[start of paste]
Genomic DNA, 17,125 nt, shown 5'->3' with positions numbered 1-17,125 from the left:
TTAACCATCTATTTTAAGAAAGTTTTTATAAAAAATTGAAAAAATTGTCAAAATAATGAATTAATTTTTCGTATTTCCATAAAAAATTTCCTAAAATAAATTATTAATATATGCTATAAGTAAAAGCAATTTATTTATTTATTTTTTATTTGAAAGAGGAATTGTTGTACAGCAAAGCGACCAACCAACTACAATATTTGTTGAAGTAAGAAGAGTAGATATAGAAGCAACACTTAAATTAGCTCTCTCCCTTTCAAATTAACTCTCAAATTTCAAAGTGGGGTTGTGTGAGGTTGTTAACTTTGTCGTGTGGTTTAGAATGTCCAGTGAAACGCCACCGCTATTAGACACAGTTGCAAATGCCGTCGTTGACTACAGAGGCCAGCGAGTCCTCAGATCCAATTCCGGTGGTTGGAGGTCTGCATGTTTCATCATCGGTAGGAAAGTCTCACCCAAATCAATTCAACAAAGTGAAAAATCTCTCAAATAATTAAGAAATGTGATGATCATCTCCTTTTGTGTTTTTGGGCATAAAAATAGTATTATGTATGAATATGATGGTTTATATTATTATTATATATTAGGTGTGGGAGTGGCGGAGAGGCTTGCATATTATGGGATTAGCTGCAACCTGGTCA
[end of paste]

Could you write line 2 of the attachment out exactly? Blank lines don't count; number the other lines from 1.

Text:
TTAACCATCTATTTTAAGAAAGTTTTTATAAAAAATTGAAAAAATTGTCAAAATAATGAATTAATTTTTCGTATTTCCATAAAAAATTTCCTAAAATAAATTATTAATATATGCTATAAGTAAAAGCAATTTATTTATTTATTTTTTATTTGAAAGAGGAATTGTTGTACAGCAAAGCGACCAACCAACTACAATATTTGTTGAAGTAAGAAGAGTAGATATAGAAGCAACACTTAAATTAGCTCTCTCCCTTTCAAATTAACTCTCAAATTTCAAAGTGGGGTTGTGTGAGGTTGTTAACTTTGTCGTGTGGTTTAGAATGTCCAGTGAAACGCCACCGCTATTAGACACAGTTGCAAATGCCGTCGTTGACTACAGAGGCCAGCGAGTCCTCAGATCCAATTCCGGTGGTTGGAGGTCTGCATGTTTCATCATCGGTAGGAAAGTCTCACCCAAATCAATTCAACAAAGTGAAAAATCTCTCAAATAATTAAGAAATGTGATGATCATCTCCTTTTGTGTTTTTGGGCATAAAAATAGTATTATGTATGAATATGATGGTTTATATTATTATTATATATTAGGTGTGGGAGTGGCGGAGAGGCTTGCATATTATGGGATTAGCTGCAACCTGGTCA